What’s trending now?
The war on plastic has started in earnest. In two short years, and thanks to Sir David Attenborough’s documentary The Blue Planet II, awareness of the world’s plastic problem and threat to our planet has gone mainstream.
In Africa, countries like Rwanda, Morocco and Kenya have already legislated a ban on plastic bags. In Kenya, anyone found to be using, selling or producing plastic bags now face a fine of R600,000 or four years in prison.
France has passed a new law to ensure that all plastic cups, cutlery and plates must be compostable and made of biologically sourced materials. The law takes effect next year and is part of France’s Energy Transition for Green Growth Act.
While these restrictions will start to curb the use of new plastic, what we do with the plastic we already have, has spawned innovative ideas to collect and recycle the material. This is giving birth to a new economy, one in which plastic becomes a currency and is traded for cash or services – anything from a free meal to a ride on public transport.
Why it’s important
When the Great Pacific Garbage Patch (GPGP), located halfway between Hawaii and California, was brought to the world’s attention, we discovered that it covers an estimated surface area of 1.6 million square kilometres, roughly three times the size of France. It’s also heavy, weighing in at 80,000 tonnes, which is equivalent to 500 Jumbo Jets. It is made up of human detritus, and most of it is plastic.
Around 1 million to 2.4 million tonnes of additional plastic enter the ocean each year via our rivers. Since most of this plastic is less dense than the water, it floats on the ocean surface and eventually collects in a gyre.
(Gyres are large systems of circulating ocean currents, like giant slow-moving whirlpools, and there are five gyres on the planet.)
Once these plastics enter the gyre, they remain trapped there, until they degrade into smaller microplastics, a process that can take decades.
In the past five years, researchers have discovered two more areas where a “soup” of plastic and human debris collects – one in the South Pacific Ocean, the other in the North Atlantic – which will circulate in these oceans until they degrade.
The discovery of degraded microplastics that found their way back into our drinking water is what jolted the world into action. This year, microparticles of plastic were also found in rain and snow . We are breathing and ingesting microplastic particles. The threat to marine life is a growing concern, and we have now started to see the evidence and impact. Scientists warn that if the use of plastic is not contained, they estimate that by 2050 there could be more plastic than fish in our oceans.
What’s the butterfly effect?
The recycling narrative is starting to change, and the future trajectory can be seen in China where the motivation to recycle is driven not so much on eco guilt but as an economic activity, as well as something to improve one’s social credit score.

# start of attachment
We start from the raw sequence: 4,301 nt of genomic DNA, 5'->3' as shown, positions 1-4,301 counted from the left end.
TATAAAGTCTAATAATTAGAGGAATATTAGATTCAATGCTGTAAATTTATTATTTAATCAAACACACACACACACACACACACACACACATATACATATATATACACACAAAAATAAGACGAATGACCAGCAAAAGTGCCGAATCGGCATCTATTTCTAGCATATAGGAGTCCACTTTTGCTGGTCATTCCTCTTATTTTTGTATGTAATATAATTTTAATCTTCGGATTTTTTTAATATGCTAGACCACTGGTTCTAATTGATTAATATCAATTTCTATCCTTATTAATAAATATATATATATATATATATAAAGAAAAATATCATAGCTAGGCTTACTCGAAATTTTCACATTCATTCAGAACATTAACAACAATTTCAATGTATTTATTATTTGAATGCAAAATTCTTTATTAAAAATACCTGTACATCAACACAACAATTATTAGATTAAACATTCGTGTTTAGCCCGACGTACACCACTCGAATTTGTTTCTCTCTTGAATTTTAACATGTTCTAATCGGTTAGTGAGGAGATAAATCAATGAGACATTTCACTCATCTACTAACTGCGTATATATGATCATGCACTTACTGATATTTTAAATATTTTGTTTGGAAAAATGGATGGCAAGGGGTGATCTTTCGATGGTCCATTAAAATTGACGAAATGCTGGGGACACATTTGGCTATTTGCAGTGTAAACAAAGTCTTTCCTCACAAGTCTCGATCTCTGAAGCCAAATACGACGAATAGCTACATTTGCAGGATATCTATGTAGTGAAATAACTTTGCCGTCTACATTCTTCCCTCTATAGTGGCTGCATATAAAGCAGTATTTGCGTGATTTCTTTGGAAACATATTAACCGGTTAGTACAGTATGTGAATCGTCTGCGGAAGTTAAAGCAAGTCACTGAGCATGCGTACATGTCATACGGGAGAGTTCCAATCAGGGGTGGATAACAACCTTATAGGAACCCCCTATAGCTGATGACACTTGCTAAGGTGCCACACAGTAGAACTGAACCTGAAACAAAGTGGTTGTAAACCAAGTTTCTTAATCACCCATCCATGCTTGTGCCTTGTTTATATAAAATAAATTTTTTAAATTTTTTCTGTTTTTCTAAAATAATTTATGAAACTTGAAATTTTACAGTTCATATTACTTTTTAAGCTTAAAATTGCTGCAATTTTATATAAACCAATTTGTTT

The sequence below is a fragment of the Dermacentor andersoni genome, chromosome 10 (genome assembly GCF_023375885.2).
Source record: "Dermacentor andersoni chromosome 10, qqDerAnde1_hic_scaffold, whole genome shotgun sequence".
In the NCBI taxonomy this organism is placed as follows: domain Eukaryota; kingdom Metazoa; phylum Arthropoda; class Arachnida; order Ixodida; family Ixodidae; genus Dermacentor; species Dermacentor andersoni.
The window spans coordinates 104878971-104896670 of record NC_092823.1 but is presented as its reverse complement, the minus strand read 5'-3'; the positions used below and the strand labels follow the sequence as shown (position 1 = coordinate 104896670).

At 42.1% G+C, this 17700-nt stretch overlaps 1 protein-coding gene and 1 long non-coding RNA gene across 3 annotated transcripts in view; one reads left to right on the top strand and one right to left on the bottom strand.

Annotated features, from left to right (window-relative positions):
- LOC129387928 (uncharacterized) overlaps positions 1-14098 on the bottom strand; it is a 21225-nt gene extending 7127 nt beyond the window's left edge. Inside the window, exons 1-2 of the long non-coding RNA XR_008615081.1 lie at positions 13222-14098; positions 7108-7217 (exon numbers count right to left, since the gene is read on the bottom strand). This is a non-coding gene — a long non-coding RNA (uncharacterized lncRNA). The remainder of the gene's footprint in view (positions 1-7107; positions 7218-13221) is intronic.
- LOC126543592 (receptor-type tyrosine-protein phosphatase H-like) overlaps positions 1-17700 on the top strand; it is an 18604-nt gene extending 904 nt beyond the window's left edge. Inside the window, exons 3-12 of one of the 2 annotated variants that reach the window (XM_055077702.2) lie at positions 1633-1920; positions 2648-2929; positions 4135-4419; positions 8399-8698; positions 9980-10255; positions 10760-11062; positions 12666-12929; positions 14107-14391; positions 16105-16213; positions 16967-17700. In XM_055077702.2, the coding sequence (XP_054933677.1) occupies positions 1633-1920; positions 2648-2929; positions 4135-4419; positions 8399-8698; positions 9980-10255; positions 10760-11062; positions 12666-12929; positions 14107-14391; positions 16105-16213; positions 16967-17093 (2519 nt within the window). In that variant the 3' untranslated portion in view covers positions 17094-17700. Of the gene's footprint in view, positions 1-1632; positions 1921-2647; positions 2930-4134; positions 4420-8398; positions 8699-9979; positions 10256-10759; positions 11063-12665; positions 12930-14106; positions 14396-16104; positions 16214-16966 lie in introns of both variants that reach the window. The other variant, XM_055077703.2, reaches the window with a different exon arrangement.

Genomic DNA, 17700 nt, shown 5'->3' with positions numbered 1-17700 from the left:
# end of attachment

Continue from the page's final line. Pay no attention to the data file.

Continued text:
Adam Minter, author of a book on China’s scrap business, predicts that recycling could grow to become the second most popular profession in China after farming because the polyethylene terephthalate (PET) recycling market alone is worth billions of dollars. “In the west, recycling is seen as a green activity. In developing Asia, it is an economic activity,” he observes. “If donors are not paid market price, it is not going to work.”
And therein lies the key. We need to change the narrative from eco-speak to economic upliftment, whether it’s in the form of cash or essential services. Once we do that, it then becomes a win-win situation. Save the planet and create economic upliftment by recycling plastic.
Germany and the UK are pioneering “deposit return schemes” in their supermarkets. In many German supermarkets today, you will find Pfand (meaning “deposit) “reverse vending machines”. Pfand is the deposit you pay as part of the price of a bottle or can, which gets reimbursed to you when you return the container to a vendor – the same system we used to have back in the day when cool drinks came in glass bottles.
Trading plastic for travel services is another option, and it’s spreading around the world. Last year Istanbul made recyclables an alternative currency for commuters to top up their subway cards instead of cash. Also called “reverse vending machines”, passengers are able to add credit to their subway cards at metro stations by simply inserting plastic bottles or aluminium cans into the machine. This system alone enabled Turkey to recycle more than half of all its plastic bottles last year.
Above: Watch how Germany is using reverse vending machines to recycle plastic.
The global hotspots?
Similar recyclable-plastic-for-transport systems have appeared in other countries, including the USA, China, Italy, Japan, Indonesia and Brazil.
By: Dion Chang
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